Chemicals May Raise Health Risks for Nail Salon
FRIDAY, May 6 (HealthDay News) -- Nail salon workers may be at
increased risk of exposure to harmful chemicals, a new study
Researchers recruited 80 Vietnamese women who worked at 20 nail
salons in California and measured their work-related exposure to
toluene, ethyl acetate and isopropyl acetate. The results,
published online May 5 in the
American Journal of Public Health, showed that the workers were exposed to higher-than-recommended levels of these solvents.
One-third of the women reported health problems such as
headaches, irritations, nausea and breathing problems after they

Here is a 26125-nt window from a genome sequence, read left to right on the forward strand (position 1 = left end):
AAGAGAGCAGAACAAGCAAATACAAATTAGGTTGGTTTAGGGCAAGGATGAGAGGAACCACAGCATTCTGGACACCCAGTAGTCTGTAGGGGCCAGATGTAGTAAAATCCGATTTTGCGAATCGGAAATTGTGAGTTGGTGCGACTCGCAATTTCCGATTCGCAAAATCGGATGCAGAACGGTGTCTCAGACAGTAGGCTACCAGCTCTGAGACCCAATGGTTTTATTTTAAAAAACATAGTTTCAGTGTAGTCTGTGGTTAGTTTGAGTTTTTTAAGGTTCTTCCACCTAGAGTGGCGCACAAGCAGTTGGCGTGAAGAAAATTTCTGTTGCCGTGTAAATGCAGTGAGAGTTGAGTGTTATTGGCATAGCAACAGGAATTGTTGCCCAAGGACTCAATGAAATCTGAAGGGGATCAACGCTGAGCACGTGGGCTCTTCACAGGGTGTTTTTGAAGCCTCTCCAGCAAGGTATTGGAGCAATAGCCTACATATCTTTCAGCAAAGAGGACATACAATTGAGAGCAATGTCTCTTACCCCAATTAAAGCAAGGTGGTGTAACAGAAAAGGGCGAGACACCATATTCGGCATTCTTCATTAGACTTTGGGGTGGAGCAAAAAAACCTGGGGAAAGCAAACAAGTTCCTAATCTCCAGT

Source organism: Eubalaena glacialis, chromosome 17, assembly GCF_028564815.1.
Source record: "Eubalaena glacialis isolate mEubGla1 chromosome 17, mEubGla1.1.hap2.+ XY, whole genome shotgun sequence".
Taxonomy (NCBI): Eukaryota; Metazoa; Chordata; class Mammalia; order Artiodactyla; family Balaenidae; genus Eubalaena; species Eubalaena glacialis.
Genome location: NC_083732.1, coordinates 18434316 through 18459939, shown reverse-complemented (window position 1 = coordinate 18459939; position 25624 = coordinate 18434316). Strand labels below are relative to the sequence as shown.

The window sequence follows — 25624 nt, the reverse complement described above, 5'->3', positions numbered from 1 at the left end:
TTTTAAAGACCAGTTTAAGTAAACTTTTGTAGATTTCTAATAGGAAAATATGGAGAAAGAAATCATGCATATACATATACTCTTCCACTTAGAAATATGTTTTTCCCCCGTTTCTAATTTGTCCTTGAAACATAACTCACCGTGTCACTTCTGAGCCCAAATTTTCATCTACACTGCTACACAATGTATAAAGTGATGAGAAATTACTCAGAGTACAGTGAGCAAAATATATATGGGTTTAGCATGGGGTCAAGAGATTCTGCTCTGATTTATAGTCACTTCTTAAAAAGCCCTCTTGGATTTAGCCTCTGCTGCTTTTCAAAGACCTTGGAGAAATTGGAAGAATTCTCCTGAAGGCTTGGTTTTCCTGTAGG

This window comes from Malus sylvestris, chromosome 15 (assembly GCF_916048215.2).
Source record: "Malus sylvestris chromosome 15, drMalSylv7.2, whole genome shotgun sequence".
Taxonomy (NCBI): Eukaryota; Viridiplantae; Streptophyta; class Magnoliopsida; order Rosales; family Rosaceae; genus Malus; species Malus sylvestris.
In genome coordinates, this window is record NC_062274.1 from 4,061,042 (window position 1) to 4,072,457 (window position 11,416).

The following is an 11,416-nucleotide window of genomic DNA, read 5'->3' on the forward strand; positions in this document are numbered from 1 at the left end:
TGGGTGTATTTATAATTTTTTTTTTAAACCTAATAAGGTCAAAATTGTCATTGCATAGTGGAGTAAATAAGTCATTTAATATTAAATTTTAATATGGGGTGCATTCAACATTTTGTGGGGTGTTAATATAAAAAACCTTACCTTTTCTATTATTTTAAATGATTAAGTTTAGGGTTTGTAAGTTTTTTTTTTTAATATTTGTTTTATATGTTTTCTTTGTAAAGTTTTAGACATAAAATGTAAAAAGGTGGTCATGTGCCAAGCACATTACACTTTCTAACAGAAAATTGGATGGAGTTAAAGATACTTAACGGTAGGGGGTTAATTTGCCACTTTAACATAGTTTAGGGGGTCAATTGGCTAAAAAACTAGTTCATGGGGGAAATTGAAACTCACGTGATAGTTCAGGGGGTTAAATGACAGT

started working at a nail salon. Irritations of the nose, throat,
lungs, skin and eyes were the most common complaints, reported by
26.5 percent of the study participants, the authors noted in a news
release from the American Public Health Association.
"Our findings underscore the need for more attention to preventive public health strategies for this workforce," study author Thu Quach, of the University of California, Los Angeles, and colleagues wrote.
"Recommendations to promote worker health and safety include policy changes to update occupational exposure limits that take into account various chronic health conditions, better regulatory oversight of chemicals in cosmetic products, and more research focused on the health of understudied and vulnerable worker populations," the study authors concluded.
The U.S. National Institute of Environmental Health Sciences has
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